IDEAS home Printed from https://ideas.repec.org/
MyIDEAS: Login to save this article or follow this journal

PBDS: A Decision Support System for Regional Blood Management

  • Gregory P. Prastacos

    (Univeristy of Pennsylvania)

  • Eric Brodheim

    (Lindsley F. Kimball Research Institute, New York)

Registered author(s):

    Human blood is a perishable product: in the U.S. it has a legal lifetime of 21 days from collection, during which it can be used for transfusion to a patient of the same type, and after which it has to be discarded. It is collected in units of one pint from volunteer donors at various collection sites such as a Regional Blood Center, and after a series of typing and screening tests it is shipped to Hospital Blood Banks in the region. Once at the Hospital Blood Bank, a unit is stored and is available to satisfy the random daily demand for transfusions to patients. Since not all units demanded for a patient are generally used, a unit can be issued several times during its lifetime until transfused or outdated. Efficient management of the regional blood resources is a difficult task. In addition to the complexity of the problem, introduced by the factors outlined above, the Regional Blood Center is faced with some typical characteristics of a Health Care management problem: (i) the performance of a regional blood management system can be evaluated in terms of more than one criteria, some of which are conflicting (e.g., shortages vs. outdates), and (ii) quantitative cost measurement of the system's performance, and, therefore, comparison of alternative policies using simple cost criteria, is very difficult since the estimation of many costs involved (e.g., unavailability of blood) is purely subjective. The two most common performance measures of a blood region are the shortage rate (i.e., the percentage of days when "supplementary" deliveries have to be made to satisfy a hospital's demand), and the outdate rate (i.e., the percentage of a hospital's supply that becomes outdated) for the hospitals in the region. The system described in this paper (PBDS) has been designed so as to provide a decision support mechanism to the Regional Blood Center to address the following fundamental inventory management questions related to these measures: (i) what are the minimum achievable outdate and shortage targets that can be set for the region, (ii) what is the distribution policy to achieve those targets, and (iii) what should the level of regional supply be in order to achieve alternative targets. The system is based on a mathematical programming model whose primary objective is to optimize the allocation of the regional blood resources while observing policy constraints. It is characterized by (i) a centralized management of blood, rather man management by individual hospitals, (ii) prescheduled deliveries, and (iii) a distribution system according to which blood is "rotated" among the hospitals. PBDS has been implemented in the 38 hospital region of Long Island, New York, where it has been operational for 3 years. It has established a routine management, and has drastically reduced the outdating and shortage incidents in the region. By now, it is completely computerized, and plans are being made for its introduction to other regions in the U. S. and abroad.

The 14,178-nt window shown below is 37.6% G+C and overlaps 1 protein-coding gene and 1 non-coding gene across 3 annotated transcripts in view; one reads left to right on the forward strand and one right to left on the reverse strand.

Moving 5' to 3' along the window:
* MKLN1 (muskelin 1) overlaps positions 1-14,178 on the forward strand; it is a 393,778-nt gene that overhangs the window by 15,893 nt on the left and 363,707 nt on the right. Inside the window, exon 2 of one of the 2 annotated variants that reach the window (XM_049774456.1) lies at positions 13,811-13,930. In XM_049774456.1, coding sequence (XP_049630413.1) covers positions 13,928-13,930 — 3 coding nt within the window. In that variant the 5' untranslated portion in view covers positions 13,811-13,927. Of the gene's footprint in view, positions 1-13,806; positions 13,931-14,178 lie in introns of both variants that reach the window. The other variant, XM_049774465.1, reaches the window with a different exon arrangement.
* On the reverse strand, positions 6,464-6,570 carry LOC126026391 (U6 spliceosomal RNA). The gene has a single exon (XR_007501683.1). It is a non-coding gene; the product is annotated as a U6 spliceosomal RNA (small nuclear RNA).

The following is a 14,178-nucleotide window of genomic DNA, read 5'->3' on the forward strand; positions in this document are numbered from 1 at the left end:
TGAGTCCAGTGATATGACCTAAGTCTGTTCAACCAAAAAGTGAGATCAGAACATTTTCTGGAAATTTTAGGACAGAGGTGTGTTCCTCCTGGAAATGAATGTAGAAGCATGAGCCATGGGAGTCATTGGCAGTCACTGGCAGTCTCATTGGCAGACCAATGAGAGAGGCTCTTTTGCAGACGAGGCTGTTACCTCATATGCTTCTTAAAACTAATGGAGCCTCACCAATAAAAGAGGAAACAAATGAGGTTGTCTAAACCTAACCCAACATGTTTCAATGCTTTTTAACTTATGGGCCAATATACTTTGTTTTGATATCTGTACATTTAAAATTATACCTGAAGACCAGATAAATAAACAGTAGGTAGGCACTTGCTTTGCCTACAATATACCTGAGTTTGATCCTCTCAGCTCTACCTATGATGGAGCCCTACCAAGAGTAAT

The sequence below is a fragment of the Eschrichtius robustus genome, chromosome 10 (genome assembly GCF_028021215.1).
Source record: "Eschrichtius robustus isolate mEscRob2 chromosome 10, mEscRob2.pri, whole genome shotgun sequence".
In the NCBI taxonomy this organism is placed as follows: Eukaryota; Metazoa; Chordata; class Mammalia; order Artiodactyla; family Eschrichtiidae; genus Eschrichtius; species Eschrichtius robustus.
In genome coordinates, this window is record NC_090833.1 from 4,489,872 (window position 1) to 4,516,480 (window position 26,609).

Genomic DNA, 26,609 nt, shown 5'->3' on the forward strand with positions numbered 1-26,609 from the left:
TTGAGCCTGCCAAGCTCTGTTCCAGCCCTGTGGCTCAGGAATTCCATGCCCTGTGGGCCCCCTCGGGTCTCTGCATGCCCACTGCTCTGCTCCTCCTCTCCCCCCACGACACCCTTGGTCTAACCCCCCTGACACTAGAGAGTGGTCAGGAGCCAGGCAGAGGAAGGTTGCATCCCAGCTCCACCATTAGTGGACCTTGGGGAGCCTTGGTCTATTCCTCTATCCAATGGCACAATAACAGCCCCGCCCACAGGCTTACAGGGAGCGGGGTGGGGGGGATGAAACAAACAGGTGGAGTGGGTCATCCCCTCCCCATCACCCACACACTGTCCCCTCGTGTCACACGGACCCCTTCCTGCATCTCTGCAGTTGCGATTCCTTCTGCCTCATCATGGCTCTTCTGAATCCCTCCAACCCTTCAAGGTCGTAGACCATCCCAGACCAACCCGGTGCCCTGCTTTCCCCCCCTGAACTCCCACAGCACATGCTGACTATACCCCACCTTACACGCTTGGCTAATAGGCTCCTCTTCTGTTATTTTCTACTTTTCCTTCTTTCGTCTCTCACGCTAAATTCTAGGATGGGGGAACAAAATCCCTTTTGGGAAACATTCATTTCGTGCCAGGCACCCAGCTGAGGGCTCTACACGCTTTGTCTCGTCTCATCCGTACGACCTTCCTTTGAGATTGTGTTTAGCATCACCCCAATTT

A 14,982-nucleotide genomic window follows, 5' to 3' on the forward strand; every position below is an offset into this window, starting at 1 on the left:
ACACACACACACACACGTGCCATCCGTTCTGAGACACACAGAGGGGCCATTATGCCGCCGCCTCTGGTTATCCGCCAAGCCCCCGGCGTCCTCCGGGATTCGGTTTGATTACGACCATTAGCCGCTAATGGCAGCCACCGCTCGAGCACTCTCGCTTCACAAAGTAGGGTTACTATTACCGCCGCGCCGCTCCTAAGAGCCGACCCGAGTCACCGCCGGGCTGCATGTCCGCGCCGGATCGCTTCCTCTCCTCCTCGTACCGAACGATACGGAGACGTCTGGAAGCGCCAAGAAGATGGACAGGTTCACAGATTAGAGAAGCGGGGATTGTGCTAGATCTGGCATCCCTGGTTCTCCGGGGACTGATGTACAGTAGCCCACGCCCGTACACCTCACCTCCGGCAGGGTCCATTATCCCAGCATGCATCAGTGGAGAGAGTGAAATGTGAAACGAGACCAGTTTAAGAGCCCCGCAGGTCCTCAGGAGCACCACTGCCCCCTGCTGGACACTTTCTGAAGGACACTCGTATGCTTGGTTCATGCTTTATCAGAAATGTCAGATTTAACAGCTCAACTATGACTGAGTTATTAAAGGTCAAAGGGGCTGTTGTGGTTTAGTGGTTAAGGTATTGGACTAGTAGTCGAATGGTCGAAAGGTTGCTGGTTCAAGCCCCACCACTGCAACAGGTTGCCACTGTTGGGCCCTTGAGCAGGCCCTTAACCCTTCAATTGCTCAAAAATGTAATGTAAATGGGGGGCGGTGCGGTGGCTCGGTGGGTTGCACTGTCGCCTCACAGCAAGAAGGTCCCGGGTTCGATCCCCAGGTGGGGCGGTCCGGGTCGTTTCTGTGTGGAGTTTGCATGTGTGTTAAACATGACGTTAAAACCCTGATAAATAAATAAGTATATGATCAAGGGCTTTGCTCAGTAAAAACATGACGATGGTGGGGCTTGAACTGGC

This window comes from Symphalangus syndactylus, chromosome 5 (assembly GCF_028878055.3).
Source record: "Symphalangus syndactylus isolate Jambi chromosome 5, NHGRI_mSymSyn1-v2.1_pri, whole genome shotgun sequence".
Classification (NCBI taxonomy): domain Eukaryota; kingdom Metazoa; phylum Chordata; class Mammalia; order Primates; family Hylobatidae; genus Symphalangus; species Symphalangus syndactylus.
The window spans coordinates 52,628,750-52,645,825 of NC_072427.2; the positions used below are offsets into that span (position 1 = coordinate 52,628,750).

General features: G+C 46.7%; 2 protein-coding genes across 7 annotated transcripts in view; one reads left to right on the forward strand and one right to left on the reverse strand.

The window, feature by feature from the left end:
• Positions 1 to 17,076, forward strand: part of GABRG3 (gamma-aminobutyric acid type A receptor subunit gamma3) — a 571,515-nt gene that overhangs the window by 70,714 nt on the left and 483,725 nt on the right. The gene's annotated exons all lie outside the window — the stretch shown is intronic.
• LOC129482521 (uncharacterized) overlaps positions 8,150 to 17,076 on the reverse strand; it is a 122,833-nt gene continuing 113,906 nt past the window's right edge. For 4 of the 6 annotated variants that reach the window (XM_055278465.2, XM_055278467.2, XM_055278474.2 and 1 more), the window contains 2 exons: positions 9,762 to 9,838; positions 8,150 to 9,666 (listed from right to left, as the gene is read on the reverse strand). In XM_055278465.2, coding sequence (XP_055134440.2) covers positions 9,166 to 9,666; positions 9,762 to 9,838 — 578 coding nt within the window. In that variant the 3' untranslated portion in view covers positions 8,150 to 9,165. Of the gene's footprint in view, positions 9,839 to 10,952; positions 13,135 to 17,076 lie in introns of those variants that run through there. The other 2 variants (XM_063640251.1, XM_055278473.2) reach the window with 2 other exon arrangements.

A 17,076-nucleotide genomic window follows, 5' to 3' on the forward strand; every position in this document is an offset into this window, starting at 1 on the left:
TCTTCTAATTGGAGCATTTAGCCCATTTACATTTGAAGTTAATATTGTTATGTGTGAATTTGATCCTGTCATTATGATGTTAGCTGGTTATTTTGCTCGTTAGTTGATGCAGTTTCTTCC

If you experience problems downloading a file, check if you have the proper application to view it first. In case of further problems read the IDEAS help page. Note that these files are not on the IDEAS site. Please be patient as the files may be large.

    File URL: http://dx.doi.org/10.1287/mnsc.26.5.451
    Download Restriction: no

    Article provided by INFORMS in its journal Management Science.

    Volume (Year): 26 (1980)
    Issue (Month): 5 (May)
    Pages: 451-463

    as
    in new window

    Handle: RePEc:inm:ormnsc:v:26:y:1980:i:5:p:451-463
    Contact details of provider: Postal: 7240 Parkway Drive, Suite 300, Hanover, MD 21076 USA
    Phone: +1-443-757-3500
    Fax: 443-757-3515
    Web page: http://www.informs.org/Email:


    More information through EDIRC

    No references listed on IDEAS
    You can help add them by filling out this form.

    This item is not listed on Wikipedia, on a reading list or among the top items on IDEAS.

    When requesting a correction, please mention this item's handle: RePEc:inm:ormnsc:v:26:y:1980:i:5:p:451-463. See general information about how to correct material in RePEc.

    For technical questions regarding this item, or to correct its authors, title, abstract, bibliographic or download information, contact: (Mirko Janc)

    If you have authored this item and are not yet registered with RePEc, we encourage you to do it here. This allows to link your profile to this item. It also allows you to accept potential citations to this item that we are uncertain about.

    If references are entirely missing, you can add them using this form.

    If the full references list an item that is present in RePEc, but the system did not link to it, you can help with this form.

    If you know of missing items citing this one, you can help us creating those links by adding the relevant references in the same way as above, for each refering item. If you are a registered author of this item, you may also want to check the "citations" tab in your profile, as there may be some citations waiting for confirmation.

    Please note that corrections may take a couple of weeks to filter through the various RePEc services.

    This information is provided to you by IDEAS at the Research Division of the Federal Reserve Bank of St. Louis using RePEc data.